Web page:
New Delhi, Mar. 9 (ANI): Much has been said and written of late about the selection of service chiefs, especially with reference to their dates of birth.
While selecting the best man to head the services is indeed conceptually the best thing to do, there is an eminent comment available on record by Gen Thimaya, subsequently endorsed by Lt. Gen. Thorat and Maj. Gen. Palit, that at least at that point of our evolving democracy and political maturity, going by the seniority principle for appointing a service chief, would be the lesser evil.
The greater evil, Gen. Thimaya went on to explain, would be leaving it entirely to the political bosses to select the 'best' or the most 'meritorious' man, as it were, as the chief.
The latter system works well in Western democracies, he explained, because in addition to centuries of political maturity and deep rooted patriotic tradition, "there is hardly a mantelpiece in the living rooms of political bosses and numerous ordinary citizens in these countries which is not adorned by framed pictures of near and dear ones who were either 'KIA' or 'MIA' in numerous military conflicts that took place in various parts of the world!
This has deeply impacted those nations' psyche, institutionalizing a deep and abiding understanding of their men in uniform and of the heavy price of liberty those countries have had to pay time and again, cutting across region, class, occupation and religious persuasion lines. This has led to citizens of those countries developing great first hand, personal stake in the nation's military, without the need for contrived govt sponsored publicity and promotion.
War memorials and national cemeteries in those countries are places of worship and reverence. It is, for example, customary in Soviet Russia for newly married couples to first visit the local war memorials to pay obeisance, before proceeding elsewhere. Political bosses in those countries can by and large, therefore, be trusted with not holding seniority sacrosanct but putting military competence above other considerations when selecting a service chief.
In India, in sharp contrast, the polity perhaps still has some way to go to reach those high levels of probity in public life, genuine commitment to national security and patriotism, besides acquiring a deep and genuine understanding of the military."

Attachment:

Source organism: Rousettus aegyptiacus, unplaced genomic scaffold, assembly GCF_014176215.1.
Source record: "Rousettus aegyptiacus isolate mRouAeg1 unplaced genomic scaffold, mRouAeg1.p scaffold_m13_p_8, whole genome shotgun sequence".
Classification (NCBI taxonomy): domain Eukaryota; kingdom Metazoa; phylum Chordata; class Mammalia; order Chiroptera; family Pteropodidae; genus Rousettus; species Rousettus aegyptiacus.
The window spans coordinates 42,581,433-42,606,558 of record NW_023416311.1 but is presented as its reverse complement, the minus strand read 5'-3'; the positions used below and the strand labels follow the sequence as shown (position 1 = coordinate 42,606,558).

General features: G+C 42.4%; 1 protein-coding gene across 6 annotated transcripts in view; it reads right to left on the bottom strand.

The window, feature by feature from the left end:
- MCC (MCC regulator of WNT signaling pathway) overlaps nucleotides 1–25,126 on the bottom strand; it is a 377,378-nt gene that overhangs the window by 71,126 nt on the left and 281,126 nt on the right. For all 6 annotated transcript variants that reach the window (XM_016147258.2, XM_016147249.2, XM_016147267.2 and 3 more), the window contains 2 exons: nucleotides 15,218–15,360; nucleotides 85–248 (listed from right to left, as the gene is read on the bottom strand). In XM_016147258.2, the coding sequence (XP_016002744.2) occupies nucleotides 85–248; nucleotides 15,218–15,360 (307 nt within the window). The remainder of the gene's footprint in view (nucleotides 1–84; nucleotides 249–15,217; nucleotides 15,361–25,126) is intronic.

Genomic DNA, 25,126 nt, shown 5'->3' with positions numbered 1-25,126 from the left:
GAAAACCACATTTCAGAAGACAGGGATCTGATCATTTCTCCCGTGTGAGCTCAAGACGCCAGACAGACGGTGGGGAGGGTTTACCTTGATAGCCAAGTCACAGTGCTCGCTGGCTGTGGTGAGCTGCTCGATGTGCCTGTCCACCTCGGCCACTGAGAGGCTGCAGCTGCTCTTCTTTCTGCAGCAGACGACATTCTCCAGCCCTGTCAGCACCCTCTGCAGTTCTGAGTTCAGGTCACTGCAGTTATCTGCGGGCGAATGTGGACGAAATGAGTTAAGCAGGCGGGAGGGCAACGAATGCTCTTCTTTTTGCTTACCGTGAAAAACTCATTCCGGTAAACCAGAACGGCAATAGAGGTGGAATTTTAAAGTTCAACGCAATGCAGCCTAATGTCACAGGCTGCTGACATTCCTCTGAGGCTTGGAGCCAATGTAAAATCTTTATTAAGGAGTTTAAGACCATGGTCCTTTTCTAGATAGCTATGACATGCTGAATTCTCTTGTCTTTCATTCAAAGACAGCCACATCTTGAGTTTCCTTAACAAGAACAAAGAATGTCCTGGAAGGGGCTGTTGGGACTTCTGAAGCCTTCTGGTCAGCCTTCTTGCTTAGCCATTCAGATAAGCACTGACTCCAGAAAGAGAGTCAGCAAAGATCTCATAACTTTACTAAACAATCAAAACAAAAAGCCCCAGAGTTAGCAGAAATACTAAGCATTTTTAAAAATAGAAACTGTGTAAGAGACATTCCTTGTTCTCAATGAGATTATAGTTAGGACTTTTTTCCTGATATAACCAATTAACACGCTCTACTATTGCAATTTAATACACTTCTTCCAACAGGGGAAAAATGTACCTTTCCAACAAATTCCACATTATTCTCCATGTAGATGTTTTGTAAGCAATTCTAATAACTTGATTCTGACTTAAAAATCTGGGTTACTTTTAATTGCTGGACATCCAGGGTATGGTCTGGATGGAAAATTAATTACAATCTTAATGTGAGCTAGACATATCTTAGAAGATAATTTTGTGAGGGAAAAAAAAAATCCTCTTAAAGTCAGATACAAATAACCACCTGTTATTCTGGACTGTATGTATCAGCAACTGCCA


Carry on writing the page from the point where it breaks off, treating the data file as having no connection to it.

This argument has been taken further by others to say that, going by the seniority principle, it is entirely possible that the odd relatively mediocre man may one day become the service chief.
However, the service (and the nation) may stand to lose much less in such a chief's short tenure of 2-3 years than what could happen for long periods if a carte blanche to pick and choose the best man were to be given to political bosses in countries like India....at least in the foreseeable future! An insidious and almost certain fallout of such a practice in India would be rapid politicization of the armed forces where every other man in the upper Service echelons could begin to ingratiate himself with politicians! That will not only destroy army-navy-air force elan and discipline (as it has perhaps already happened in the Police and some other civil services and other organs of government) but would also destroy their a-political nature....a most assiduously nurtured and zealously guarded trait in the Armed Forces! Politicization of the Armed Forces would decidedly be the most undesirable thing to happen in a democracy like ours....both militarily and nationally.
Something that would greatly suit our neighbours and gladden the cockles of their hearts, if it were allowed to happen in India!
Secondly, a bunch of editorials in American national dailies, circa 1861-62, readily comes to mind. These roundly condemned Lincoln's decision to risk a bloody civil war on the slavery issue, alleging that he was putting his personal fads and beliefs above the national interest by risking huge bloodshed that was sure to tear the young nation apart, besides leading America to rack and ruin and making it the laughing stock of the world! The dailies also used the adjective "saddest decision"!
Admirably withstanding great mental pressure, Lincoln preferred a bitter and bloody 4-year national catharsis in order to preserve and protect the Union for once and for all. Although deeply scarred and at a huge price, America emerged more united and strong after the civil war, as Lincoln had predicted. Today, a grateful America pays homage to that great man, saying "IN THIS TEMPLE AS IN THE HEARTS OF THE PEOPLE FOR WHOM HE SAVED THE UNION, THE MEMORY OF ABRAHAM LINCOLN IS ENSHRINED FOR EVER! Similarly but on an admittedly lower scale of grandeur and criticality, if there exist some fundamental and serious aberrations in the civil-military relationship in India that adversely affect the nation's higher defence organization, war preparedness and military deterrence, then these need to be resolved, for once and for all in the larger national interest.
In that connection, it may be and it's only a guess, that if Gen. V K Singh had won his case, it might have been a useful first step, however small, in that direction, despite the collateral (but unavoidable) damage it might seem to cause, prima facie, to the corpora and psyche of the Indian Army!! The long range gains might outweigh the short range losses. By Air Marshal Satish Inamdar (ANI)
Attn: News Editors/News Desks: The views expressed in the above article are that of Air Marshal (retired) Satish Inamdar
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